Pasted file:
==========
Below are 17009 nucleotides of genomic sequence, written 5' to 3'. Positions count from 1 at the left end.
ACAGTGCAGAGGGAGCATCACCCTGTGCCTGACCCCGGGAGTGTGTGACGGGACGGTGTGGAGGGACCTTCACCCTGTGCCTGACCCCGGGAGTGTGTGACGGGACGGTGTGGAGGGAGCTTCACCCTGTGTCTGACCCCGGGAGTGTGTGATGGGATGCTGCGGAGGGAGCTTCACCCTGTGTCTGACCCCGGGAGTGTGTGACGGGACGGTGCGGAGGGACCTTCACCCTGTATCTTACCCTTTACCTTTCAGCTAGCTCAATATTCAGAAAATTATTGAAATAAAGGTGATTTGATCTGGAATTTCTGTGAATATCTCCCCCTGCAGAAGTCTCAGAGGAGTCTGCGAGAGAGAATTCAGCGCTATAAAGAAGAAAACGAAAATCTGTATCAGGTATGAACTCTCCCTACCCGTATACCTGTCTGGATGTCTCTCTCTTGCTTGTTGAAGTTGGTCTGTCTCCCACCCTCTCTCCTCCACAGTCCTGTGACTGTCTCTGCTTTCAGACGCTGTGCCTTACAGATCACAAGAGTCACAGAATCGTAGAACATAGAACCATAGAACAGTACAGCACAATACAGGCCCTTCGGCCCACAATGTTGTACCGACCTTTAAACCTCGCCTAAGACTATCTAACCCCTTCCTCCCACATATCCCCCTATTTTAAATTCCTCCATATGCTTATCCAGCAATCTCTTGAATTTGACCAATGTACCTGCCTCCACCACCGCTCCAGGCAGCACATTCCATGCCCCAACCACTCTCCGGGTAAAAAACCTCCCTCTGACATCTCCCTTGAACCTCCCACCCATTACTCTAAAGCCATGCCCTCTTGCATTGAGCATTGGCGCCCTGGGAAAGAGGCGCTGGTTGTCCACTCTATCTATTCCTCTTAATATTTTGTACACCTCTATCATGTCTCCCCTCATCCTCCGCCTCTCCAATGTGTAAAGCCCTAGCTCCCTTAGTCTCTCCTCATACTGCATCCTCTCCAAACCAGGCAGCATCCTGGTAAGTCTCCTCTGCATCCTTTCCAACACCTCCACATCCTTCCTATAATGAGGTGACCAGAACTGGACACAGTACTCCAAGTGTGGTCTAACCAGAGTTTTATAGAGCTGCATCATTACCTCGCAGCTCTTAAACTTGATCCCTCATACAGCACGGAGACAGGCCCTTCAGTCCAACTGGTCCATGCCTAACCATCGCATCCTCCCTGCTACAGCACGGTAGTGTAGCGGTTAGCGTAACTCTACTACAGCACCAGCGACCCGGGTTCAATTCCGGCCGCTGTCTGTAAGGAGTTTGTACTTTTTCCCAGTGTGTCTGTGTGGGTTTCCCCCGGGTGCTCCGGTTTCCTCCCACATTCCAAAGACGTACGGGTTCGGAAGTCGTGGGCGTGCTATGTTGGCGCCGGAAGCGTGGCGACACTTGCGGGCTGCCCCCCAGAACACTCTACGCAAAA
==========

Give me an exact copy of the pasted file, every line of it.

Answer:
Below are 17009 nucleotides of genomic sequence, written 5' to 3'. Positions count from 1 at the left end.
ACAGTGCAGAGGGAGCATCACCCTGTGCCTGACCCCGGGAGTGTGTGACGGGACGGTGTGGAGGGACCTTCACCCTGTGCCTGACCCCGGGAGTGTGTGACGGGACGGTGTGGAGGGAGCTTCACCCTGTGTCTGACCCCGGGAGTGTGTGATGGGATGCTGCGGAGGGAGCTTCACCCTGTGTCTGACCCCGGGAGTGTGTGACGGGACGGTGCGGAGGGACCTTCACCCTGTATCTTACCCTTTACCTTTCAGCTAGCTCAATATTCAGAAAATTATTGAAATAAAGGTGATTTGATCTGGAATTTCTGTGAATATCTCCCCCTGCAGAAGTCTCAGAGGAGTCTGCGAGAGAGAATTCAGCGCTATAAAGAAGAAAACGAAAATCTGTATCAGGTATGAACTCTCCCTACCCGTATACCTGTCTGGATGTCTCTCTCTTGCTTGTTGAAGTTGGTCTGTCTCCCACCCTCTCTCCTCCACAGTCCTGTGACTGTCTCTGCTTTCAGACGCTGTGCCTTACAGATCACAAGAGTCACAGAATCGTAGAACATAGAACCATAGAACAGTACAGCACAATACAGGCCCTTCGGCCCACAATGTTGTACCGACCTTTAAACCTCGCCTAAGACTATCTAACCCCTTCCTCCCACATATCCCCCTATTTTAAATTCCTCCATATGCTTATCCAGCAATCTCTTGAATTTGACCAATGTACCTGCCTCCACCACCGCTCCAGGCAGCACATTCCATGCCCCAACCACTCTCCGGGTAAAAAACCTCCCTCTGACATCTCCCTTGAACCTCCCACCCATTACTCTAAAGCCATGCCCTCTTGCATTGAGCATTGGCGCCCTGGGAAAGAGGCGCTGGTTGTCCACTCTATCTATTCCTCTTAATATTTTGTACACCTCTATCATGTCTCCCCTCATCCTCCGCCTCTCCAATGTGTAAAGCCCTAGCTCCCTTAGTCTCTCCTCATACTGCATCCTCTCCAAACCAGGCAGCATCCTGGTAAGTCTCCTCTGCATCCTTTCCAACACCTCCACATCCTTCCTATAATGAGGTGACCAGAACTGGACACAGTACTCCAAGTGTGGTCTAACCAGAGTTTTATAGAGCTGCATCATTACCTCGCAGCTCTTAAACTTGATCCCTCATACAGCACGGAGACAGGCCCTTCAGTCCAACTGGTCCATGCCTAACCATCGCATCCTCCCTGCTACAGCACGGTAGTGTAGCGGTTAGCGTAACTCTACTACAGCACCAGCGACCCGGGTTCAATTCCGGCCGCTGTCTGTAAGGAGTTTGTACTTTTTCCCAGTGTGTCTGTGTGGGTTTCCCCCGGGTGCTCCGGTTTCCTCCCACATTCCAAAGACGTACGGGTTCGGAAGTCGTGGGCGTGCTATGTTGGCGCCGGAAGCGTGGCGACACTTGCGGGCTGCCCCCCAGAACACTCTACGCAAAA